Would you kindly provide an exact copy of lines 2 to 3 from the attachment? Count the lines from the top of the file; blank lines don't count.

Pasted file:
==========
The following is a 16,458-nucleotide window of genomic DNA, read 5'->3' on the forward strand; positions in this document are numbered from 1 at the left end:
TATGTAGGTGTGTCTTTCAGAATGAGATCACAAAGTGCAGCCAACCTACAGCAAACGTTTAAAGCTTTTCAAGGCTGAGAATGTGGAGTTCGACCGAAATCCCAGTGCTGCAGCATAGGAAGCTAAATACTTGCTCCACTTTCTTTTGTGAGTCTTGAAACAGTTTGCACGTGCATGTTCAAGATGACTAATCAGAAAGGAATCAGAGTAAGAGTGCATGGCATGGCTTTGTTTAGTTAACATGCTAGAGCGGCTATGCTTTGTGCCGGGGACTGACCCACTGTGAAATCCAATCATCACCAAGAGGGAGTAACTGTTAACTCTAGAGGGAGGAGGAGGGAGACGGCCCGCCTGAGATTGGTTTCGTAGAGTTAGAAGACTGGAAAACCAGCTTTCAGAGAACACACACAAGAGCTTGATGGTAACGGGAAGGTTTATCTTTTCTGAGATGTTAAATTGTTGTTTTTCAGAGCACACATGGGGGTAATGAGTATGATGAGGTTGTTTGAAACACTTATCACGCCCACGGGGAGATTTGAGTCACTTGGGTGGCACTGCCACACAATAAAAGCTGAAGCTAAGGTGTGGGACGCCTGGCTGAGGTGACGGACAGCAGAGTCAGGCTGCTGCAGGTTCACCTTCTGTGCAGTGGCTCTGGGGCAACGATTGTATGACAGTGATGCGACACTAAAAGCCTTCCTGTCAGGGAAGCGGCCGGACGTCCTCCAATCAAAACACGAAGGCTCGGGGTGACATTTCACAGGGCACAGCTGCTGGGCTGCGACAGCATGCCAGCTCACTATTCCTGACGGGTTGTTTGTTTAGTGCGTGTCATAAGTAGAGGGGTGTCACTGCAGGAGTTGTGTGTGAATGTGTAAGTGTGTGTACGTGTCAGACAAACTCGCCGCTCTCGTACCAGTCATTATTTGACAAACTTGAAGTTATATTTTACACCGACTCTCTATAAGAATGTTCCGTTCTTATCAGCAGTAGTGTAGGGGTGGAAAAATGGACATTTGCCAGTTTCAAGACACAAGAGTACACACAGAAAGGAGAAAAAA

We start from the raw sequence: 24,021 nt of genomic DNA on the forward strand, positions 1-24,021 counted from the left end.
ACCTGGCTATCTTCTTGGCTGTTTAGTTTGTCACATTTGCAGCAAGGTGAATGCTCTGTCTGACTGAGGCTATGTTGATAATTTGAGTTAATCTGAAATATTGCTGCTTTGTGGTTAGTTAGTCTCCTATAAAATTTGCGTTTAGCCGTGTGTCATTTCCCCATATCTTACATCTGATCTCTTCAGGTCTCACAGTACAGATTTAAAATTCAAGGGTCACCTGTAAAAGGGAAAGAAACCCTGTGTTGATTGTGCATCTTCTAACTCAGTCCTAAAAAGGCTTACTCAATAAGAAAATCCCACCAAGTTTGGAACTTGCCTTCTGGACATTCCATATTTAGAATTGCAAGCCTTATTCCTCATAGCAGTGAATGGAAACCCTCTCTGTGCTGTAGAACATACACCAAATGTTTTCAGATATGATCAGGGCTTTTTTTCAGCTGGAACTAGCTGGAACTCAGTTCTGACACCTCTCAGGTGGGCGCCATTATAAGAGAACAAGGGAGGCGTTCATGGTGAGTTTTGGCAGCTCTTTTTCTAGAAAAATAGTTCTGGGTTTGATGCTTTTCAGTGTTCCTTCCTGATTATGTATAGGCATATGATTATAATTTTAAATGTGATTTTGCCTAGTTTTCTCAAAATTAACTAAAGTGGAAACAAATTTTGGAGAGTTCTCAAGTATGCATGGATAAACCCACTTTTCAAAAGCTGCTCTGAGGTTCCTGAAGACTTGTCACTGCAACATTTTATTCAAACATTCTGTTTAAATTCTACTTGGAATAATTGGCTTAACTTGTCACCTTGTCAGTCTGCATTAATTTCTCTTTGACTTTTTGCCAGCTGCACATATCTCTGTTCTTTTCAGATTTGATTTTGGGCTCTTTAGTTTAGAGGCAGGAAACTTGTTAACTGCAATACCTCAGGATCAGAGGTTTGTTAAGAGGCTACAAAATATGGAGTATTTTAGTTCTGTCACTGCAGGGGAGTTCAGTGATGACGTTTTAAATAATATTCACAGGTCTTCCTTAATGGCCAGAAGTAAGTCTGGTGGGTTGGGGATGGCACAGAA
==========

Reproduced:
TATGTAGGTGTGTCTTTCAGAATGAGATCACAAAGTGCAGCCAACCTACAGCAAACGTTTAAAGCTTTTCAAGGCTGAGAATGTGGAGTTCGACCGAAATCCCAGTGCTGCAGCATAGGAAGCTAAATACTTGCTCCACTTTCTTTTGTGAGTCTTGAAACAGTTTGCACGTGCATGTTCAAGATGACTAATCAGAAAGGAATCAGAGTAAGAGTGCATGGCATGGCTTTGTTTAGTTAACATGCTAGAGCGGCTATGCTTTGTGCCGGGGACTGACCCACTGTGAAATCCAATCATCACCAAGAGGGAGTAACTGTTAACTCTAGAGGGAGGAGGAGGGAGACGGCCCGCCTGAGATTGGTTTCGTAGAGTTAGAAGACTGGAAAACCAGCTTTCAGAGAACACACACAAGAGCTTGATGGTAACGGGAAGGTTTATCTTTTCTGAGATGTTAAATTGTTGTTTTTCAGAGCACACATGGGGGTAATGAGTATGATGAGGTTGTTTGAAACACTTATCACGCCCACGGGGAGATTTGAGTCACTTGGGTGGCACTGCCACACAATAAAAGCTGAAGCTAAGGTGTGGGACGCCTGGCTGAGGTGACGGACAGCAGAGTCAGGCTGCTGCAGGTTCACCTTCTGTGCAGTGGCTCTGGGGCAACGATTGTATGACAGTGATGCGACACTAAAAGCCTTCCTGTCAGGGAAGCGGCCGGACGTCCTCCAATCAAAACACGAAGGCTCGGGGTGACATTTCACAGGGCACAGCTGCTGGGCTGCGACAGCATGCCAGCTCACTATTCCTGACGGGTTGTTTGTTTAGTGCGTGTCATAAGTAGAGGGGTGTCACTGCAGGAGTTGTGTGTGAATGTGTAAGTGTGTGTACGTGTCAGACAAACTCGCCGCTCTCGTACCAGTCATTATTTGACAAACTTGAAGTTATATTTTACACCGACTCTCTATAAGAATGTTCCGTTCTTATCAGCAGTAGTGTAGGGGTGGAAAAATGGACATTTGCCAGTTTCAAGACACAAGAGTACACACAGAAAGGAGAAAAAA

We start from the raw sequence: 24,021 nt of genomic DNA on the forward strand, positions 1-24,021 counted from the left end.